In 2012, Lance Armstrong was stripped of his Tour de France titles and banned from competitive cycling for life after the United States Anti-Doping Agency (USADA) found him guilty of using performance-enhancing drugs.
In a phone interview with Colorado Quarterly on Rocky Mountain PBS from his home in Aspen, Armstrong, considered perhaps the greatest cyclist ever, talked candidly about the era that led to his downfall.
“Of course, you always want science to be ahead of where doping would be,” Armstrong said on the show, suggesting that, if so, all competitors would be equal. “But at that time, science was way, way behind. There was a substance, EPO, that was tremendously helpful, up to the tune of 10 percent (in enhanced performance), and just as important, it was completely undetectable. And, of course, it ran like wildfire through the peloton (professional cycling).”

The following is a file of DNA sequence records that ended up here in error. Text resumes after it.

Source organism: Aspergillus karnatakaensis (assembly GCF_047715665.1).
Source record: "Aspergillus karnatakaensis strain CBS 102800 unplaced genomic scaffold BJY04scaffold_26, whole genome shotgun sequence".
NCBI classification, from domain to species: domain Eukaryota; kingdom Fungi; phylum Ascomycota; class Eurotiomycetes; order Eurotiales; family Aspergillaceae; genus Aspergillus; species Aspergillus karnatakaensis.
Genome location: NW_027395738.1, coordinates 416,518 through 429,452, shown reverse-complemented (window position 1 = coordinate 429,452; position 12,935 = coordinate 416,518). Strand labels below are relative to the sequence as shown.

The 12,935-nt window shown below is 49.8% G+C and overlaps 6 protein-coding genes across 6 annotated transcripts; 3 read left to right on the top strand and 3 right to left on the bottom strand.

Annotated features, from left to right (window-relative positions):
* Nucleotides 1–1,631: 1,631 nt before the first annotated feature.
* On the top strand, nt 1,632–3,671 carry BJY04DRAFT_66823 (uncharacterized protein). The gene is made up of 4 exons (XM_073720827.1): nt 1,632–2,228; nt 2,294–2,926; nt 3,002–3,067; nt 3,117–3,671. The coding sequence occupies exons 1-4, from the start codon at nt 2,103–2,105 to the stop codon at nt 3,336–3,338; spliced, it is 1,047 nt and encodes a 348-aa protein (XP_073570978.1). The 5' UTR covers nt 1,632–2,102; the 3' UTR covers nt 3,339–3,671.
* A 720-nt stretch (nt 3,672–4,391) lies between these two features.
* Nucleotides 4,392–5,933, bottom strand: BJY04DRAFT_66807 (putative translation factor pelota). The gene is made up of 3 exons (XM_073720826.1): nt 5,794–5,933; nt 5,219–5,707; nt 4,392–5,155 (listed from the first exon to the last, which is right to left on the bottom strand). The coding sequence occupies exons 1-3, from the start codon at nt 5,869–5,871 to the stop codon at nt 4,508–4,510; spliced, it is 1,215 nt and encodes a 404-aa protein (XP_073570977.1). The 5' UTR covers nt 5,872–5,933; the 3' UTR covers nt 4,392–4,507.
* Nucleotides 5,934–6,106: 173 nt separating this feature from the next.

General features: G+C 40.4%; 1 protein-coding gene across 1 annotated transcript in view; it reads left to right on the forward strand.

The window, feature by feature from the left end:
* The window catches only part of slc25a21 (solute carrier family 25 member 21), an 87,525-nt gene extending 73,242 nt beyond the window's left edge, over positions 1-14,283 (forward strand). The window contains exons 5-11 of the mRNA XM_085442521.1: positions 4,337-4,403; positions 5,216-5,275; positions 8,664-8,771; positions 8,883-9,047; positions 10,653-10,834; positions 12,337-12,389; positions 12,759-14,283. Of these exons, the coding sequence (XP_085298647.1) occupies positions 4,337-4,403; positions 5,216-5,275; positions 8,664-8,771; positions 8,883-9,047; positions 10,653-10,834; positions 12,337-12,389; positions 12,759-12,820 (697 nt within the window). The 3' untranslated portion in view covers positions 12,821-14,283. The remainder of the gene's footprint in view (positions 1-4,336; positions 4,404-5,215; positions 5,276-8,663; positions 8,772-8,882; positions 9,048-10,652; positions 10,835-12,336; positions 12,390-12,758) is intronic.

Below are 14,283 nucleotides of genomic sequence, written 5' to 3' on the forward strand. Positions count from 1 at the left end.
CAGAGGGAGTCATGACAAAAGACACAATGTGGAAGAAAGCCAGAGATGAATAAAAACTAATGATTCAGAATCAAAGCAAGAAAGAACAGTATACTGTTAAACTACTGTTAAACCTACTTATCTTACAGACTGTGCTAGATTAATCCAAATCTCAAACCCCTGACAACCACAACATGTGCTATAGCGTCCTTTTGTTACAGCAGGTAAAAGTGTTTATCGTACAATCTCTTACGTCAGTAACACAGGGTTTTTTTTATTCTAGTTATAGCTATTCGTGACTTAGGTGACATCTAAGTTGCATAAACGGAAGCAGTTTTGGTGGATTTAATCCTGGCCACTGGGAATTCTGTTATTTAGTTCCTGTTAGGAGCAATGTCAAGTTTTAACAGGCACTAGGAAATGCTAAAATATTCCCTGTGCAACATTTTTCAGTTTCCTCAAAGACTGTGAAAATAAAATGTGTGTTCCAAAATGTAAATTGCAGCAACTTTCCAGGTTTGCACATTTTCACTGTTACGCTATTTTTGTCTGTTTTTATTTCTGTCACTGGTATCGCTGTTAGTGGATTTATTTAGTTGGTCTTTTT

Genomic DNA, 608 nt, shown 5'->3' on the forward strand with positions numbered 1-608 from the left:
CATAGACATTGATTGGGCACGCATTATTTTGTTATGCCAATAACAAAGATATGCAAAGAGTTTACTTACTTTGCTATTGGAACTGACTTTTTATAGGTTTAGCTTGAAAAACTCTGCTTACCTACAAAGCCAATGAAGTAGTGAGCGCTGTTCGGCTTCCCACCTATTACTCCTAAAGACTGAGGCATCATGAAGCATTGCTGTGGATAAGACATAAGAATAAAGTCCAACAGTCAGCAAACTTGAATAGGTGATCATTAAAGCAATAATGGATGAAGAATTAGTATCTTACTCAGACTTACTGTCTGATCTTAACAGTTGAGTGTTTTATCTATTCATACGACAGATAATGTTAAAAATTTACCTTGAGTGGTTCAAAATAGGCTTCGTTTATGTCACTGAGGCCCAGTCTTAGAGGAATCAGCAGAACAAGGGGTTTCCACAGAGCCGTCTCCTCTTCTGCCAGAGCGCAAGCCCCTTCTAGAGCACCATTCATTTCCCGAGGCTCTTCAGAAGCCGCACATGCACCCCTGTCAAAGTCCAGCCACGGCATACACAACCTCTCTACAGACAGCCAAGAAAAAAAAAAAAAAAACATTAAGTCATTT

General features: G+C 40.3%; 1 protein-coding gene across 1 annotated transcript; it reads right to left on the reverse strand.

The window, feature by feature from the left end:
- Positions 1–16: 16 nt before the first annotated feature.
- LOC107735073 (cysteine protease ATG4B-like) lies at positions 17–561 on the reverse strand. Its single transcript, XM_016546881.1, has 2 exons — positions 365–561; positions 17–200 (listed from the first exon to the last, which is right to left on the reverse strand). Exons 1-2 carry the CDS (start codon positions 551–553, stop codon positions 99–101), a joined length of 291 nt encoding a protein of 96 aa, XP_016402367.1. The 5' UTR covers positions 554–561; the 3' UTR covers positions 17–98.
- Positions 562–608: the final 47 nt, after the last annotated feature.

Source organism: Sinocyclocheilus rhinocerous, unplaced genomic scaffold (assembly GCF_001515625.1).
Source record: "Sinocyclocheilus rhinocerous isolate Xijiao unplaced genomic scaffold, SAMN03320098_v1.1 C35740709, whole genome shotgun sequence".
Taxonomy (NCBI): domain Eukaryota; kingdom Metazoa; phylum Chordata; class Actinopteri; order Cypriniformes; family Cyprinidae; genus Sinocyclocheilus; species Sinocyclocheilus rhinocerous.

EPO, erythropoietin, is a hormone that acts on the bone marrow to stimulate red blood cell production. An increase in red blood cells improves the amount of oxygen that the blood can carry to the body's muscles.
Colorado Quarterly is moderated by Rocky Mountain PBS President and CEO Doug Price, who asked Armstrong if his being stripped of his titles and banned was necessary for the good of the sport.
“That’s a great question,” Armstrong replied evenly, “and one that I ask myself every day. My answer is not a popular one. My answer is that it wasn’t worth it.
“I can look at what it’s done to our sport, I look at how teams and sponsors are fleeing, events are folding, participation is down,” Armstrong said. “It all stems from choices I made. But with all due respect, this was not an effort to clean up cycling. Because in order to do that you have to truly take a global view and a global look at this thing, and a global commission has to do it, which I think we’ve started to do now.”